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Japanese Food Health Facts

author image Lau Hanly
Lau Hanly runs Fierce For Life, a nutrition and fitness company that helps young women start with healthy eating and smart training without overwhelming them. She has a certificate of nutrition, and provide individual coaching, standard fitness and nutrition programs, and group training.
Japanese Food Health Facts
Japanese food can be very nutritious. Photo Credit Medioimages/Photodisc/Photodisc/Getty Images

The traditional Japanese diet has been associated with impressive longevity and and low incidence of cardiovascular and metabolic disease, according to a 2009 study published in the "Journal of the American College of Nutrition." The preferred foods, such as seafood, fresh vegetables, rice and tofu, are highly nutritious but generally low in calories and saturated fat. It also helps that the meals are traditionally served in small portions.


Sushi made with fresh vegetables, seafood and meat can be quite a healthy meal. Fresh seafood, particularly salmon, crab and shrimp are high in healthy fats and protein. In a 3-ounce serving, salmon has 18.8 grams of protein and 10.5 grams of fat; crab has 17.7 grams of protein and 1.5 grams of fat; and shrimp 17.7 grams of protein and 0.92 grams of fat. The white rice typically used has about 36.7 grams of carbohydrate per cup, so if you are watching your weight, be conscious of your portion sizes, or cut out the rice entirely and enjoy sashimi. Avoid sushi with tempura, which is a fried batter, and topped with mayonnaise, as these are high in saturated and trans fats.

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Seaweed Snacks

Seaweed is commonly used in Japanese cuisine, either as in ingredient or as a snack on its own. Many Japanese eat around four to six grams of seaweed per day, and it has recently been touted as an extremely beneficial health food. The Life Extension Foundation reports that molecules in seaweed, known as fucoidans, are associated with healthy cell regeneration, increased immunity and better cardiovascular function. Fucoidans are also associated with reduced risk of metabolic disease and arthritis.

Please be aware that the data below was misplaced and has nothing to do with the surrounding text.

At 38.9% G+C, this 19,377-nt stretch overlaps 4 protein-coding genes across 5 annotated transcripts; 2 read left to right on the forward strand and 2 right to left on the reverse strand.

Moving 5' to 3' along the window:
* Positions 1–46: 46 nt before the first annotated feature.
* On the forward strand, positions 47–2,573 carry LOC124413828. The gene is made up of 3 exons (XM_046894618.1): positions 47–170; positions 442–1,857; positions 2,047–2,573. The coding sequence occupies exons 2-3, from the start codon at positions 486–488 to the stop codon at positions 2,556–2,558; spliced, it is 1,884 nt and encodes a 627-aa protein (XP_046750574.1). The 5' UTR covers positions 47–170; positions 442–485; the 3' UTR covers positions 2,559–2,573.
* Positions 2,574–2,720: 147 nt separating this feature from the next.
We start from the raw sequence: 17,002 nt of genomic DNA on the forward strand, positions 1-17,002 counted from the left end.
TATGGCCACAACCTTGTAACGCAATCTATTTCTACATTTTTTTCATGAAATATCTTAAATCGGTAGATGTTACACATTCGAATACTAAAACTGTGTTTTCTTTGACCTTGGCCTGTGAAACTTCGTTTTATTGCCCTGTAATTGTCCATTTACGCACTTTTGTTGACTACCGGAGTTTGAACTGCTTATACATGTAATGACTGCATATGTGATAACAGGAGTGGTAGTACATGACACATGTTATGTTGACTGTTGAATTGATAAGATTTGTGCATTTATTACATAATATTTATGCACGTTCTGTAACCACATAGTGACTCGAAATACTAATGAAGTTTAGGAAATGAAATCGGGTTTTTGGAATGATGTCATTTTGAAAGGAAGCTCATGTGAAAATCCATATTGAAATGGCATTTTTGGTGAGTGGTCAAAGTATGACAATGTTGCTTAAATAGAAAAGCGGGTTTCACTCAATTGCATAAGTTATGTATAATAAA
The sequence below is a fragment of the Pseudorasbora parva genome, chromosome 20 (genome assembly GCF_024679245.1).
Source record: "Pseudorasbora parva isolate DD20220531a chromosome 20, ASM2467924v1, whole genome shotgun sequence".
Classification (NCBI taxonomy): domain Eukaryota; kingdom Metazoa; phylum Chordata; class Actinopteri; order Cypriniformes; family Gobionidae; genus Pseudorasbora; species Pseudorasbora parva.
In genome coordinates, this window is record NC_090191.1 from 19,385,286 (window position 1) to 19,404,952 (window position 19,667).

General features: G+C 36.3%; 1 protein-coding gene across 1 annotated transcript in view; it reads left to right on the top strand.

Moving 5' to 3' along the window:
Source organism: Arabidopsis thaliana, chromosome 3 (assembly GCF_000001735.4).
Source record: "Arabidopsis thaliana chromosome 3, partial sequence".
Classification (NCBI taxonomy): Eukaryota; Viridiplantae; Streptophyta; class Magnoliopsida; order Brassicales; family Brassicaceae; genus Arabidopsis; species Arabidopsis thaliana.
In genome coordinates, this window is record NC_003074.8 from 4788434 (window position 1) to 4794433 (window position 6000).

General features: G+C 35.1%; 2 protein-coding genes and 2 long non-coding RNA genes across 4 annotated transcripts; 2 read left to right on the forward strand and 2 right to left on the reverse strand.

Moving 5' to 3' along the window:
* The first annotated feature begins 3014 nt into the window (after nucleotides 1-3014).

Miso, Tempeh and Tofu

Miso, tempeh and tofu are all traditional Japanese foods made from soy beans. At 630 milligrams per tablespoon, miso is high in sodium, but is also fermented, making it a beneficial probiotic. Tofu and tempeh are rich in protein and calcium, and low in saturated fat. One hundred grams of tofu yields 17.19 grams of protein, and 20.18 grams of fat, of which only 2.9 grams are saturated, and 372 milligrams of calcium. One hundred grams of tempeh yields 18.19 grams of protein, 11.38 grams of fat, with 3.4 grams of saturated fat, and 96 milligrams of calcium. Tofu and tempeh are useful meat replacements for vegetarians or those looking to reduce their meat consumption.

Red Bean Desserts

The red-brown adzuki bean is commonly used in Japanese sweets and desserts, such as mochi, ice cream and cakes. These beans are high in protein, fiber and minerals: one cup delivers 17.3 grams of protein, 16.8 grams of fiber, 64 milligrams of calcium, 120 milligrams of magnesium, 386 milligrams of phosphorus and 1224 milligrams of potassium. However, they are also high in carbohydrates, at 56.97 grams per cup, and these desserts are generally high in sugar, sodium and added fats. They are best eaten as occasional treats if you are watching your weight and health.

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